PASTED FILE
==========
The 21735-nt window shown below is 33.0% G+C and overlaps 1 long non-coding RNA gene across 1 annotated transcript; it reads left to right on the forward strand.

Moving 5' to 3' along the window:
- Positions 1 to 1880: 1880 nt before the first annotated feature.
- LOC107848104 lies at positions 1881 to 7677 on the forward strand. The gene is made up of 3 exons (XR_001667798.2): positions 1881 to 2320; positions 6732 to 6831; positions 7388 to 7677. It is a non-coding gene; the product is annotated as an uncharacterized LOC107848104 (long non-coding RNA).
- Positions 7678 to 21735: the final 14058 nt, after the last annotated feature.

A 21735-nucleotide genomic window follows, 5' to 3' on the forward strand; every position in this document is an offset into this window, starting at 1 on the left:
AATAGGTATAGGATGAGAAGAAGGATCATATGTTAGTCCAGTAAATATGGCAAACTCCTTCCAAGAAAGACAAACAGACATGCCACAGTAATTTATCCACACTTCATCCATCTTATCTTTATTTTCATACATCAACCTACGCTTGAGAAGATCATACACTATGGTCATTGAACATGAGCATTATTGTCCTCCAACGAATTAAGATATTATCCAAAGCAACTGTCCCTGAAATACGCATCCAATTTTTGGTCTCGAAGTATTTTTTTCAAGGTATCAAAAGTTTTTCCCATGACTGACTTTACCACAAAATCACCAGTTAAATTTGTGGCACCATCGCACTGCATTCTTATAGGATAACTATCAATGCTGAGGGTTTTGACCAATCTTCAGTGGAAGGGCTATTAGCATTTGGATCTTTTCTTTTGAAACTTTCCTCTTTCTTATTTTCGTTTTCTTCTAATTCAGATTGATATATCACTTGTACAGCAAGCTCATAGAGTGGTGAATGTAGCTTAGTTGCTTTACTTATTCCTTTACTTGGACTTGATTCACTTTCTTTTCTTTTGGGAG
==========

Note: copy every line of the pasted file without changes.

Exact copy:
The 21735-nt window shown below is 33.0% G+C and overlaps 1 long non-coding RNA gene across 1 annotated transcript; it reads left to right on the forward strand.

Moving 5' to 3' along the window:
- Positions 1 to 1880: 1880 nt before the first annotated feature.
- LOC107848104 lies at positions 1881 to 7677 on the forward strand. The gene is made up of 3 exons (XR_001667798.2): positions 1881 to 2320; positions 6732 to 6831; positions 7388 to 7677. It is a non-coding gene; the product is annotated as an uncharacterized LOC107848104 (long non-coding RNA).
- Positions 7678 to 21735: the final 14058 nt, after the last annotated feature.

A 21735-nucleotide genomic window follows, 5' to 3' on the forward strand; every position in this document is an offset into this window, starting at 1 on the left:
AATAGGTATAGGATGAGAAGAAGGATCATATGTTAGTCCAGTAAATATGGCAAACTCCTTCCAAGAAAGACAAACAGACATGCCACAGTAATTTATCCACACTTCATCCATCTTATCTTTATTTTCATACATCAACCTACGCTTGAGAAGATCATACACTATGGTCATTGAACATGAGCATTATTGTCCTCCAACGAATTAAGATATTATCCAAAGCAACTGTCCCTGAAATACGCATCCAATTTTTGGTCTCGAAGTATTTTTTTCAAGGTATCAAAAGTTTTTCCCATGACTGACTTTACCACAAAATCACCAGTTAAATTTGTGGCACCATCGCACTGCATTCTTATAGGATAACTATCAATGCTGAGGGTTTTGACCAATCTTCAGTGGAAGGGCTATTAGCATTTGGATCTTTTCTTTTGAAACTTTCCTCTTTCTTATTTTCGTTTTCTTCTAATTCAGATTGATATATCACTTGTACAGCAAGCTCATAGAGTGGTGAATGTAGCTTAGTTGCTTTACTTATTCCTTTACTTGGACTTGATTCACTTTCTTTTCTTTTGGGAG